As Harry begins to leave, he’s intercepted by Jess, who wants to know where Nancy is. The two engage in a brief fistfight before Harry lams out. Jess telephones the sheriff and Charlie intercepts Harry and Honey just as they’re leaving Honey’s hotel. Meanwhile, Dubbitt finds Nancy, unconscious with mysterious scratches, atop the pool house. While Cushing attends to her, Charlie brings Harry and Honey to the house for questioning. Cushing tells the assembled party he believes Nancy has radiation burns in addition to those strange scratches on her neck. The sheriff releases Harry and his squeeze with the admonition that they remain in town. 

Back at their favorite watering hole, Honey tells Harry she overheard Cushing caution his nurse that the slightest increase of Nancy's medication could be fatal. Harry agrees to return that night and give Nancy an overdose, but after sneaking back into the house he and the nurse are horrified to find that Nancy has mutated into a giant.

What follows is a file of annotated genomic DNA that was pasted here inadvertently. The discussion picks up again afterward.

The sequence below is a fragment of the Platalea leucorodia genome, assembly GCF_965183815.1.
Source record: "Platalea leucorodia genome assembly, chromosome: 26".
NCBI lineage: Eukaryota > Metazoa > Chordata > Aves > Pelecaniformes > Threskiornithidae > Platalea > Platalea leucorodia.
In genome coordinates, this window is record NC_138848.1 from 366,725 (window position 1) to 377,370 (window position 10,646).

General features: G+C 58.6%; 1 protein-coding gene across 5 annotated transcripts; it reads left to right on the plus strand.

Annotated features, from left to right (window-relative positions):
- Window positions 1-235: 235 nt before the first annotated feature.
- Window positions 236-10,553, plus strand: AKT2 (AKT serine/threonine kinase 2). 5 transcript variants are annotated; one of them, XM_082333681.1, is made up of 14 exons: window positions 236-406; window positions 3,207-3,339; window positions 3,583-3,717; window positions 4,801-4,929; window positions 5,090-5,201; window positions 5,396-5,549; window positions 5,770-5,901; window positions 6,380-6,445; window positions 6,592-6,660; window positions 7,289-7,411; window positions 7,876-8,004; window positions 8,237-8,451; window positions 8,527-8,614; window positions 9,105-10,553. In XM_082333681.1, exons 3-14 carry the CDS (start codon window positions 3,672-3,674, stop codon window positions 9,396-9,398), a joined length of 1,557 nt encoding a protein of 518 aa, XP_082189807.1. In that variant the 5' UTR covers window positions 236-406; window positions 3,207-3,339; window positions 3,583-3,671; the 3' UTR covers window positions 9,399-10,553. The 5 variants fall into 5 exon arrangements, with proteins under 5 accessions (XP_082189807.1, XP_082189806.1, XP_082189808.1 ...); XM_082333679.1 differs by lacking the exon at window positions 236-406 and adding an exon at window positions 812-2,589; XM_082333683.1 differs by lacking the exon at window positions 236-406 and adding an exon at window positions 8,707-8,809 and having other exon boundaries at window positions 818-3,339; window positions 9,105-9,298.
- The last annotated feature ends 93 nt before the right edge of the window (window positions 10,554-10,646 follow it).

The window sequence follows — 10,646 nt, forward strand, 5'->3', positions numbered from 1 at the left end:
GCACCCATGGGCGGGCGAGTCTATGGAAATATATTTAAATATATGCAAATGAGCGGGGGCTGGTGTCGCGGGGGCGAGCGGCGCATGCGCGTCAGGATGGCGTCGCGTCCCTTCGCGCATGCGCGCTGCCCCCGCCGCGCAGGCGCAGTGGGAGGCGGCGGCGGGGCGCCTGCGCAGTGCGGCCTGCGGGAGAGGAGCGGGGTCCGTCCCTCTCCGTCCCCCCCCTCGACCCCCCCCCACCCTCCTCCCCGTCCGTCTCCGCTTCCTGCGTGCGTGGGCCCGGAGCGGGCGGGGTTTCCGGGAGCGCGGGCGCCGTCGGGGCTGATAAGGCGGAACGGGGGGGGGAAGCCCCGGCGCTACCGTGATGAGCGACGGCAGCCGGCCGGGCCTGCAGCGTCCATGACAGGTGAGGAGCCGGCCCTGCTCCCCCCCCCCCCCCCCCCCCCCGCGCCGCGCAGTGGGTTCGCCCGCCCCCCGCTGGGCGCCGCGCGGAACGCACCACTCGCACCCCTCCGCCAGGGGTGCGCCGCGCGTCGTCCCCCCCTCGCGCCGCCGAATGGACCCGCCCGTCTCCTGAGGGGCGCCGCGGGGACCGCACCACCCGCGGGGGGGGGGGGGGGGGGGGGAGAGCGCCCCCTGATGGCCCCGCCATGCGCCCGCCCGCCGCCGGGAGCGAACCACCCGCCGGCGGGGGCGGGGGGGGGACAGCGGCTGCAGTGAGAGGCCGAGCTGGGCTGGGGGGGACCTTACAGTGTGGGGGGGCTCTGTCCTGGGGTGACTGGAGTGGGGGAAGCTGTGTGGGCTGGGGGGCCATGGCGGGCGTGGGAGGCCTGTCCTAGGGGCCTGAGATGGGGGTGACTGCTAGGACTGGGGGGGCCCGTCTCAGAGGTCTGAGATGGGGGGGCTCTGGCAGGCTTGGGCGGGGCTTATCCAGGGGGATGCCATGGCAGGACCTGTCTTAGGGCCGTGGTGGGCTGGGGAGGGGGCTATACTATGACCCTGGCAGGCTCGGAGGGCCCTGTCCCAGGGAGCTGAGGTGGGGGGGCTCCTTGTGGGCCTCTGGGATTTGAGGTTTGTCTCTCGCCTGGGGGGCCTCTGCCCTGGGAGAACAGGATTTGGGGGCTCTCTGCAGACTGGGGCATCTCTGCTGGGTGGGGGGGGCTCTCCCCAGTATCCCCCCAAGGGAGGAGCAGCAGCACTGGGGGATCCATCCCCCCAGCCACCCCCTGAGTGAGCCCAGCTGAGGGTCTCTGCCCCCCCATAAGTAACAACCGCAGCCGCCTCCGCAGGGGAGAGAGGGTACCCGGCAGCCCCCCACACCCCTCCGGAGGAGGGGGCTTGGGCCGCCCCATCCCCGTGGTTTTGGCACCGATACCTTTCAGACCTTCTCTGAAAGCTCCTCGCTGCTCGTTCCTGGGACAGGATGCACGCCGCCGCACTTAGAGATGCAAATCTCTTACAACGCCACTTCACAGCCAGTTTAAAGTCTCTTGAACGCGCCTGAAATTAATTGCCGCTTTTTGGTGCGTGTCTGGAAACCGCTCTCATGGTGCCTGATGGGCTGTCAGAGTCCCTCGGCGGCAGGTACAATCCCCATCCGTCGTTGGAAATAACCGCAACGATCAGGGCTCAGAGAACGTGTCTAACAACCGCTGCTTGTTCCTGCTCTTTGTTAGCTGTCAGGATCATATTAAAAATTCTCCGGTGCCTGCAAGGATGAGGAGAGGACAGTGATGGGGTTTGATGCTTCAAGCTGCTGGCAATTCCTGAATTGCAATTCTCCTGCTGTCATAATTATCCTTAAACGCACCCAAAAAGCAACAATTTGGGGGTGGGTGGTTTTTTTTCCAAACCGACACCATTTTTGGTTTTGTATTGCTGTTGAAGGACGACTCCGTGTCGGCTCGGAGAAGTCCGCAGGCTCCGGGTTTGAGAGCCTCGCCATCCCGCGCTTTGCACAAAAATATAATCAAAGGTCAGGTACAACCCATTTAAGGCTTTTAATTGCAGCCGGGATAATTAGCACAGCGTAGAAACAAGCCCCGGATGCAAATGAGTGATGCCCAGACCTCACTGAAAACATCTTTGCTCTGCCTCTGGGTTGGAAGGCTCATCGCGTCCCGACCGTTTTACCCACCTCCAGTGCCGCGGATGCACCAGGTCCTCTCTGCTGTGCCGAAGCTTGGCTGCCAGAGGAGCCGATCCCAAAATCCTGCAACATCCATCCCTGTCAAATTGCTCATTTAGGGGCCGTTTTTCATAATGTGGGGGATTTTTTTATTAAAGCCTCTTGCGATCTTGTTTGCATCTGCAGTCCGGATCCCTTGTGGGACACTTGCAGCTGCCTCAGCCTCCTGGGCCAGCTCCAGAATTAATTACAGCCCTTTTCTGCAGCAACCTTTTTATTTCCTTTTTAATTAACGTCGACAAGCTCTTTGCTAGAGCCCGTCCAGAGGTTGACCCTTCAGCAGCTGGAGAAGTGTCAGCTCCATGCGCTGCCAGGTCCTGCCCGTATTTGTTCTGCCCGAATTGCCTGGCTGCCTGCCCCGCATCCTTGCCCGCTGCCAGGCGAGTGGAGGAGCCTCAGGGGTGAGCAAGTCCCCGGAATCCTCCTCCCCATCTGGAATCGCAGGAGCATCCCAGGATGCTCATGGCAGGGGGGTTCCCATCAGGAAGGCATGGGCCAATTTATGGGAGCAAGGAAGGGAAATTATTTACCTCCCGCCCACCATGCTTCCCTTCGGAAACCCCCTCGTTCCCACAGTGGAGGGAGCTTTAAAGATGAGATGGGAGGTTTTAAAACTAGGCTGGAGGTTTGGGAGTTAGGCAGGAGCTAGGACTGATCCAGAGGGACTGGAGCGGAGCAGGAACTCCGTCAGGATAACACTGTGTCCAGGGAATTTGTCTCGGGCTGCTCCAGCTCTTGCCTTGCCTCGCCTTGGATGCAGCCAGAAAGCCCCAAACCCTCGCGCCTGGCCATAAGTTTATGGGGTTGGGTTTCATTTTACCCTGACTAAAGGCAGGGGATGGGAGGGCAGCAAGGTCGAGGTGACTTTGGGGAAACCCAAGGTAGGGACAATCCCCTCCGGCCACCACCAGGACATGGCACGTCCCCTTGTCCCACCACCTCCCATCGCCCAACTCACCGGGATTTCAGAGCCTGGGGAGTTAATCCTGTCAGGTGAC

The next morning, Cushing chains the unconscious Nancy and consults with specialist Dr. Von Loeb (Waldis). Meanwhile, Dubbitt and Charlie have found an enormous set of footprints in Nancy's garden. Along with Jess, Dubbitt follows the tracks into the desert, where they discover the sphere. They explore inside, finding Nancy's Star of India and other jewelry apparently used for fuel. When the men see the giant, they run away, and fire at the creature, who is giving chase. He retaliates by picking up their car and destroying it. Dubbitt then hurls grenades at the giant, who retreats to the sphere, which then takes off and disappears into the night sky.

Back at the Archers’, Nancy awakens and begins screaming for Harry. Charlie finds Harry at Tony's with Honey and tries to get him to return. Harry, who has decided to withhold all approval for medical treatment for Nancy, refuses. Cushing and Von Loeb attempt to tranquilize Nancy with an elephant syringe, but she awakens and, breaking the chains, bursts out of the house, searching for Harry. Charlie finds Dubbitt and Jess walking back from the desert and returning to the Archers', discovers the house in shambles and that Nancy's on the loose. Giant Nancy arrives in town and, as people flee in terror, she destroys Honey’s hotel, looking for Harry.